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|Born||June 30, 1911|
New York City, New York, United States
|Died||February 1988 (aged 76–77)|
Miami, Florida, United States
|Notable works||"Ride a Wild Horse"|
|Notable awards||International Sonnet Competition (London)|
|Children||2 sons, 1 daughter, Vivian Kahn|
Books of poetryEdit
Hannah Kahn published two books of poetry, dedicating the first to her late husband Frank:
- Kahn, Hannah (1962). Eve's Daughter, Poems by Hannah Kahn. Florida: Hurricane House. ISBN 0-9602340-1-2.
- Kahn, Hannah (1983). Time Wait, Poems by Hannah Kahn. Orlando, Florida: University Presses of Florida. ISBN 0-8130-0775-5.
Hannah was also co-editor of:
- Orma Jean, Surbey (1969). Wind Child. Olivant Press.
Hannah authored over 400 individual poems. Her poems were published in a number of American periodicals including American Scholar, Harper's Magazine, Saturday Review, Southwest Review, Ladies' Home Journal, McCall's, and Saturday Evening Post.
Hannah received numerous awards for her poetry at both the national and local levels. Her major awards include those from the Poetry Society of America and the Poetry Society of Great Britain, where she won the International Sonnet Competition. Her poems appear in a number of anthologies.
Editor and teacherEdit
Hannah Kahn was poetry editor at The Miami Herald for fifteen years. She remained actively involved in advancing poetry in the South Florida area and conducted workshops in poetry.
The Hannah Kahn Poetry FoundationEdit
The Hannah Kahn Poetry Foundation was founded in her honor with its charter to "bring poetry events to South Florida." Hannah had been successful in bringing national poets, such as Anthony Hecht, Gwendolyn Brooks, Yehuda Amichai, Dana Gioia, Maxine Kumin, John Haag, Carolyn Kizer and others to read and lecture in South Florida, and the foundation continues that effort.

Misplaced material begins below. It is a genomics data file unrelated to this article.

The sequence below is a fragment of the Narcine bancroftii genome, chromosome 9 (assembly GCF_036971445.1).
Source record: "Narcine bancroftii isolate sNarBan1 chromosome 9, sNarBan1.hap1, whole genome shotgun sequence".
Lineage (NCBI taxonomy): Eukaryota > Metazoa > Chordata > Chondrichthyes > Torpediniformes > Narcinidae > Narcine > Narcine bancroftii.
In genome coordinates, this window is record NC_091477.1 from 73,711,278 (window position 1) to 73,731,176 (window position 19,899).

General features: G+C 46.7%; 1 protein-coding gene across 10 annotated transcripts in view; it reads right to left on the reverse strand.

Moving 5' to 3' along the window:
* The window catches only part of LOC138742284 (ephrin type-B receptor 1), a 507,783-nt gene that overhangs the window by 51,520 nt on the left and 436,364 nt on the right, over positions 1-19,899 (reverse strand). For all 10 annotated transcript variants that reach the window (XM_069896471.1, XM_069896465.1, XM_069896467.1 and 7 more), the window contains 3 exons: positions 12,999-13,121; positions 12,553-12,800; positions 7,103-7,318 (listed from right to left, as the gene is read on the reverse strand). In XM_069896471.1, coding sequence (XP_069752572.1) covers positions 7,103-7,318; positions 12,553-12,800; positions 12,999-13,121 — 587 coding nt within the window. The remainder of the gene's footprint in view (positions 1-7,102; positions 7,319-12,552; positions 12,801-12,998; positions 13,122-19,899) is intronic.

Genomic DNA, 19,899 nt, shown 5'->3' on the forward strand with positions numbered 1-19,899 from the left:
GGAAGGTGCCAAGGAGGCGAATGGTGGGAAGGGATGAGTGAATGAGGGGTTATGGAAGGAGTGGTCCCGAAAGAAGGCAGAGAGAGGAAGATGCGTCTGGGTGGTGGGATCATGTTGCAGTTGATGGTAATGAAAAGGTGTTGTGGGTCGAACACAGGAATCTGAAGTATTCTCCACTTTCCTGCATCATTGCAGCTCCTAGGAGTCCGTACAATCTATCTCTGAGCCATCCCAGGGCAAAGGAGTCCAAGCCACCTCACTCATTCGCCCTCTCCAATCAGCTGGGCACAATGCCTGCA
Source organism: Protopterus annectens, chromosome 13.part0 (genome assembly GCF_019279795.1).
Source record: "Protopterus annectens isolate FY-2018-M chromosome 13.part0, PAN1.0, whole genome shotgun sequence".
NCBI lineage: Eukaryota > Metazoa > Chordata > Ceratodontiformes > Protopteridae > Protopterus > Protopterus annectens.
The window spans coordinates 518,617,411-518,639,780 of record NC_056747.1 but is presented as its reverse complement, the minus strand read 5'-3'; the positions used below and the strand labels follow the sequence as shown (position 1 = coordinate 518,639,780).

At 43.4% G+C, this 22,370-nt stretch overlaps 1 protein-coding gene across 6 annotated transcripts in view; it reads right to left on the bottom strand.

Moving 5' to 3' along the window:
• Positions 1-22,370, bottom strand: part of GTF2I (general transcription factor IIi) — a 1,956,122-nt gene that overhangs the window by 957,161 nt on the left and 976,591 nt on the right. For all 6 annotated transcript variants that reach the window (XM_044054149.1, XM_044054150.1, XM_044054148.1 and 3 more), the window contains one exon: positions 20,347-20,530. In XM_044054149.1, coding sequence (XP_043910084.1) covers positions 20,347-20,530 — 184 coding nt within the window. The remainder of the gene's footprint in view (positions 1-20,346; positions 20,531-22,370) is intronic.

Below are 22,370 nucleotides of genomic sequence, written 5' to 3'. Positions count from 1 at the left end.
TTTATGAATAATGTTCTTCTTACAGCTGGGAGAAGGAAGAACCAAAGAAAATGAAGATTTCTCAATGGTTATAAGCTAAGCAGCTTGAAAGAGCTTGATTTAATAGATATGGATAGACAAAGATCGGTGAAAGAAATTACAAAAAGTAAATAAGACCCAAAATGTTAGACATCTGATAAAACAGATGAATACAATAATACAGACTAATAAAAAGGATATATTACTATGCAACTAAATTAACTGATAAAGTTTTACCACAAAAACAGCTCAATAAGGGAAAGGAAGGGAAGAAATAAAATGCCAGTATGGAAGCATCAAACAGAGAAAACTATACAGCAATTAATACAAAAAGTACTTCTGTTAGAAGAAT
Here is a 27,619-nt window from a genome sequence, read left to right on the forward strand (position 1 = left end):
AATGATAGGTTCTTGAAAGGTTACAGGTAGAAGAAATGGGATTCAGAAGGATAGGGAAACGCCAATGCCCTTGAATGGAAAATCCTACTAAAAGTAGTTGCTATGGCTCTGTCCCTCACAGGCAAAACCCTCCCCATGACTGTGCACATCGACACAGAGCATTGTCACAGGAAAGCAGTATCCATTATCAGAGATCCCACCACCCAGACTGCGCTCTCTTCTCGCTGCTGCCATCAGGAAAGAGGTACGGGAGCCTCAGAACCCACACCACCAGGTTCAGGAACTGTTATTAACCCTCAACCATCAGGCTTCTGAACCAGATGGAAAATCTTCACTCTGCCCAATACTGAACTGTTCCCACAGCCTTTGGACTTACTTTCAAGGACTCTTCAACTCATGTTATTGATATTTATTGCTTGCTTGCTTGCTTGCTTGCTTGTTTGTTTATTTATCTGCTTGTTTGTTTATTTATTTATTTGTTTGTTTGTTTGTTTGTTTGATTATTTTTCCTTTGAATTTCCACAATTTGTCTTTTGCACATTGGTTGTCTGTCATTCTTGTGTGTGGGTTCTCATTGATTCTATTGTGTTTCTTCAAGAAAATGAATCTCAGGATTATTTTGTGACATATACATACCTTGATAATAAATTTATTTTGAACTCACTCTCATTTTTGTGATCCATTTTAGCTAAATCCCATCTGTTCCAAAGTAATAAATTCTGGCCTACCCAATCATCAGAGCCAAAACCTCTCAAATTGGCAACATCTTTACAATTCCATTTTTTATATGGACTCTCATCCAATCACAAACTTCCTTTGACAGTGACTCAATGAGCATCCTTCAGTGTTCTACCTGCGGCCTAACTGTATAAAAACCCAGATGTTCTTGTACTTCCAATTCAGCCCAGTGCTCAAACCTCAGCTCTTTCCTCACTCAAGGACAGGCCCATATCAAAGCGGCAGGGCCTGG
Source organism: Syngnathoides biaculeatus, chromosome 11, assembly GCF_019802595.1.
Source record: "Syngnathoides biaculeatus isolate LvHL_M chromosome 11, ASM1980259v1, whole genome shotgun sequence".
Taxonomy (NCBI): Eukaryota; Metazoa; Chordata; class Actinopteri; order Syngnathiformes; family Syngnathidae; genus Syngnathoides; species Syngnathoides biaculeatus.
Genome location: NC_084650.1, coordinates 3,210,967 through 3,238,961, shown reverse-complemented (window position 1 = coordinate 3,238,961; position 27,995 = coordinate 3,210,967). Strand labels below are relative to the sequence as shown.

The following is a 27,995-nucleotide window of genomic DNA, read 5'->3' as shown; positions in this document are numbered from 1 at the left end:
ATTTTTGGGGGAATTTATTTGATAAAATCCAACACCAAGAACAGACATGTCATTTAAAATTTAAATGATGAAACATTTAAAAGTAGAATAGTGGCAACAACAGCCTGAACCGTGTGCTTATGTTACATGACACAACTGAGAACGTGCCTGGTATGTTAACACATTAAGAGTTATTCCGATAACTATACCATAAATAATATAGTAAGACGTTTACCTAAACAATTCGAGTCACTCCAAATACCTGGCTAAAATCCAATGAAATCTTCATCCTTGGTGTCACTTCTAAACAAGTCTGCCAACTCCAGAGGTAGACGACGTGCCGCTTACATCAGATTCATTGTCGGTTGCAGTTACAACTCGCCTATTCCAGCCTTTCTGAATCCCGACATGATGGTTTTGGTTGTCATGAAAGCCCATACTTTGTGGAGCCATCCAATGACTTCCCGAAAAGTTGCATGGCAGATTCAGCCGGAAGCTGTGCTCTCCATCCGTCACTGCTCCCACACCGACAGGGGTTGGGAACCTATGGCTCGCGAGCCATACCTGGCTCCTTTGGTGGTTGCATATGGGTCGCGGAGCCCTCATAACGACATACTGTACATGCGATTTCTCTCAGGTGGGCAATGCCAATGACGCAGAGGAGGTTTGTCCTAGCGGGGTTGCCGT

Hannah Kahn Poetry AwardEdit
The Hannah Kahn Poetry Award is presented through the Florida State Poetry Association.
A collection of transcripts of poetry readings by Hannah Kahn is located at the George A. Smathers Libraries Special Collection archives of the University of Florida. Her papers, including correspondence with Conrad Aiken, Pearl S. Buck, Marjory Stoneman Douglas, and others, are located in the archives of the University of Florida.
Hannah quit school at the age of 16 and worked menial jobs in New York City before going on to obtain her GED and college education. She then obtained entry level work at a furniture manufacturer and eventually became showroom manager for the business until her retirement.
Hannah's poetry was influenced and inspired by the memory of her husband Frank who died early in life. They had three children, two boys and a daughter Vivian, and eventually five grandchildren. Her daughter Vivian was handicapped with Down syndrome and lived with Hannah until Hannah's death, and Hannah dedicated much of her effort in the Miami area supporting the handicapped, including her association with the Association for Retarded Citizens (ARC).